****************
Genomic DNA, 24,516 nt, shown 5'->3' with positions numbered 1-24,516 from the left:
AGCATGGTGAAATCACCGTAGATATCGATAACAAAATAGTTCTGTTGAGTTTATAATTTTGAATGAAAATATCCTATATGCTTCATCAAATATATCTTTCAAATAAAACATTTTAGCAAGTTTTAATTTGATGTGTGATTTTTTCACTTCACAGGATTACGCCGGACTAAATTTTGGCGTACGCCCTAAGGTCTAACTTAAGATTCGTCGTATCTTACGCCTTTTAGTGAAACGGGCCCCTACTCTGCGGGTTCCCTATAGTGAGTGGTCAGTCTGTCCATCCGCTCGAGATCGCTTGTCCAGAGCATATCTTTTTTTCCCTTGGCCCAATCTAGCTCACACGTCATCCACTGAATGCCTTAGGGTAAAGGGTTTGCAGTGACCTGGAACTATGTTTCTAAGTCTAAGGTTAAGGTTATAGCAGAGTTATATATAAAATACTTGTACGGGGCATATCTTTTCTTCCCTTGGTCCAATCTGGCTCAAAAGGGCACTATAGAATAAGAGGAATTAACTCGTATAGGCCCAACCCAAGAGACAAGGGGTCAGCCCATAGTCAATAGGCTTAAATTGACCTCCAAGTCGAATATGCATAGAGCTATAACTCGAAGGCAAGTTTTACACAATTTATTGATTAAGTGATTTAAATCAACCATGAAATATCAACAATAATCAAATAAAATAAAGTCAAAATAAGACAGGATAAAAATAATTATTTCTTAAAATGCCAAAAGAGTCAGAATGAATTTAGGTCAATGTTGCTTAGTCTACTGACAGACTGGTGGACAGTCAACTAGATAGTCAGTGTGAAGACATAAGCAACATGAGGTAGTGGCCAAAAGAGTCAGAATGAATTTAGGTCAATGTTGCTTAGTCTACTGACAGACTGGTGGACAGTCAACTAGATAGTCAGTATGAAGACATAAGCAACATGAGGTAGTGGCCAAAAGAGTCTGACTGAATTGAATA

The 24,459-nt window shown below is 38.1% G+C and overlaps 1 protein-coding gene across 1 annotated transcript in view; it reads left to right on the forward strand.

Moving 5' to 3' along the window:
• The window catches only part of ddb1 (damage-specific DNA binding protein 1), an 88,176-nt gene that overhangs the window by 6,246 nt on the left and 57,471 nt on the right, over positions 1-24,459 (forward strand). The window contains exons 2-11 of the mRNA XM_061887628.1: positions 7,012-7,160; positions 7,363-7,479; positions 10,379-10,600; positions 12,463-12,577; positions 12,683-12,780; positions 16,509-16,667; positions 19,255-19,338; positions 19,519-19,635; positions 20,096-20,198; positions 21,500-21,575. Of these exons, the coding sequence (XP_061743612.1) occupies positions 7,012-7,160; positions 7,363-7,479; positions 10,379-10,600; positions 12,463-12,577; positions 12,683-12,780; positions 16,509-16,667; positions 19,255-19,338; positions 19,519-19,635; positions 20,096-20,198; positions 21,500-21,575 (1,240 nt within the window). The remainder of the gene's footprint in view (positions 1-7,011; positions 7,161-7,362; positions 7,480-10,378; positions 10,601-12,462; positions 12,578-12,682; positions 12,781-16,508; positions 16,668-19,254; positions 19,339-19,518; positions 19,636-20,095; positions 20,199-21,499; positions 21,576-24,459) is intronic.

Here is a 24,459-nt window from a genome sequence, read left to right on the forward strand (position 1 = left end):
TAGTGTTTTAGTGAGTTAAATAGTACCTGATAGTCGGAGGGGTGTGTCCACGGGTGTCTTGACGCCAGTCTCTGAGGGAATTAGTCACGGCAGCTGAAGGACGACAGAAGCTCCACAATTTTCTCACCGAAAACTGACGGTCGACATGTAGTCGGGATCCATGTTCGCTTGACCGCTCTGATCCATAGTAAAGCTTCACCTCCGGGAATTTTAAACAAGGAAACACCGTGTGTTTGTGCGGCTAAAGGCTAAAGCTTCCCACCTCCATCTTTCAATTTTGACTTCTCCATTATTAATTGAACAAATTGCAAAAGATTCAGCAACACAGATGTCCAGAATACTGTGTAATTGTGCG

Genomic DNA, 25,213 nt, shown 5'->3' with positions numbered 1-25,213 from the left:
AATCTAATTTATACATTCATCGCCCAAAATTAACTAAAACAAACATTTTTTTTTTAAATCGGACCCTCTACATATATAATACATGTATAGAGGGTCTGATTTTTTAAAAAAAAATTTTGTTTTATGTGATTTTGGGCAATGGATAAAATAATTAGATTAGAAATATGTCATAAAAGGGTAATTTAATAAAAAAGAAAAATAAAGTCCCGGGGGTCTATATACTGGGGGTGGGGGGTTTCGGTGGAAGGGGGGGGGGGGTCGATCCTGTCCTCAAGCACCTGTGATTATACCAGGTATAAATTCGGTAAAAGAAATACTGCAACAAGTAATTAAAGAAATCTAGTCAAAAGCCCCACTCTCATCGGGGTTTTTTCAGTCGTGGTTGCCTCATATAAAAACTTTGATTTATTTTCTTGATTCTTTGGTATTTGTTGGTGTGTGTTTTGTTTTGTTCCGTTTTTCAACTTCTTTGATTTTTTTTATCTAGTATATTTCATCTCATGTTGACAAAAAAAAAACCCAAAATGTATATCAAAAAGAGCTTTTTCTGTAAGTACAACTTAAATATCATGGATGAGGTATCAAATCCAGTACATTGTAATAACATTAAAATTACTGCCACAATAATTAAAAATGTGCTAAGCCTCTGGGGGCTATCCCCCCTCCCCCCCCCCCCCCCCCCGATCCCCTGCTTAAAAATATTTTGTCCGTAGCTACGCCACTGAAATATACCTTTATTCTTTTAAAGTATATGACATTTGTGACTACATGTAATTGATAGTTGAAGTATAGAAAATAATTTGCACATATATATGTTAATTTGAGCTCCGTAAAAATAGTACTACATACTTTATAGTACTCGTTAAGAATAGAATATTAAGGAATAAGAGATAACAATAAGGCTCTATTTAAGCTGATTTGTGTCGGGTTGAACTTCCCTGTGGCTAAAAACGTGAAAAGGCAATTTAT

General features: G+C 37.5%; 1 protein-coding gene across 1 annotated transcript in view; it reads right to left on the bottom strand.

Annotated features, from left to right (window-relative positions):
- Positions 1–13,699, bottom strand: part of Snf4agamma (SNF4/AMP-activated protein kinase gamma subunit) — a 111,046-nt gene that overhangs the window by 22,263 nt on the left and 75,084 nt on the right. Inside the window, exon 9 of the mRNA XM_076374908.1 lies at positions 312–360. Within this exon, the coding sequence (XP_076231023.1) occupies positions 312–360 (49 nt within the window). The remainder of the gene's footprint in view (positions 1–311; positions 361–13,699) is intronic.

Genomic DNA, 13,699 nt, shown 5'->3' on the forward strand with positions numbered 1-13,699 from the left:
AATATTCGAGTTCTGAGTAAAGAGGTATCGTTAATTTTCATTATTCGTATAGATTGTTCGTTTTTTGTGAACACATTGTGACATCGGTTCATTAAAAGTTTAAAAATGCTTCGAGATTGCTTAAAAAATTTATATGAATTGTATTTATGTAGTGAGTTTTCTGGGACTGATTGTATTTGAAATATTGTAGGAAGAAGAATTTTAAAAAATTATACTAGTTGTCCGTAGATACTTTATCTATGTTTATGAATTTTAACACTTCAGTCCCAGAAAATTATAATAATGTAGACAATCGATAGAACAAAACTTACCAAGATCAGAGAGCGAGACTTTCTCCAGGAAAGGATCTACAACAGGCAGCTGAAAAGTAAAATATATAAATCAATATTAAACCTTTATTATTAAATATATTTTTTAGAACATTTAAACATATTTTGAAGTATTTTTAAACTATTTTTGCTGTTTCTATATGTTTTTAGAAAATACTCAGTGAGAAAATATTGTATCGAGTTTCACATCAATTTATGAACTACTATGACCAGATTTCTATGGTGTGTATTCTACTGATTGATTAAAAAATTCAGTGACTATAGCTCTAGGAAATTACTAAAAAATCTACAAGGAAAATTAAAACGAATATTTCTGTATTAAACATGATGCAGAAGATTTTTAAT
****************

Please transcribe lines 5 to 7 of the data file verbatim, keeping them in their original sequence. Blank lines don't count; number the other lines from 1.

• The window catches only part of ddb1 (damage-specific DNA binding protein 1), an 88,176-nt gene that overhangs the window by 6,246 nt on the left and 57,471 nt on the right, over positions 1-24,459 (forward strand). The window contains exons 2-11 of the mRNA XM_061887628.1: positions 7,012-7,160; positions 7,363-7,479; positions 10,379-10,600; positions 12,463-12,577; positions 12,683-12,780; positions 16,509-16,667; positions 19,255-19,338; positions 19,519-19,635; positions 20,096-20,198; positions 21,500-21,575. Of these exons, the coding sequence (XP_061743612.1) occupies positions 7,012-7,160; positions 7,363-7,479; positions 10,379-10,600; positions 12,463-12,577; positions 12,683-12,780; positions 16,509-16,667; positions 19,255-19,338; positions 19,519-19,635; positions 20,096-20,198; positions 21,500-21,575 (1,240 nt within the window). The remainder of the gene's footprint in view (positions 1-7,011; positions 7,161-7,362; positions 7,480-10,378; positions 10,601-12,462; positions 12,578-12,682; positions 12,781-16,508; positions 16,668-19,254; positions 19,339-19,518; positions 19,636-20,095; positions 20,199-21,499; positions 21,576-24,459) is intronic.

Here is a 24,459-nt window from a genome sequence, read left to right on the forward strand (position 1 = left end):
TAGTGTTTTAGTGAGTTAAATAGTACCTGATAGTCGGAGGGGTGTGTCCACGGGTGTCTTGACGCCAGTCTCTGAGGGAATTAGTCACGGCAGCTGAAGGACGACAGAAGCTCCACAATTTTCTCACCGAAAACTGACGGTCGACATGTAGTCGGGATCCATGTTCGCTTGACCGCTCTGATCCATAGTAAAGCTTCACCTCCGGGAATTTTAAACAAGGAAACACCGTGTGTTTGTGCGGCTAAAGGCTAAAGCTTCCCACCTCCATCTTTCAATTTTGACTTCTCCATTATTAATTGAACAAATTGCAAAAGATTCAGCAACACAGATGTCCAGAATACTGTGTAATTGTGCG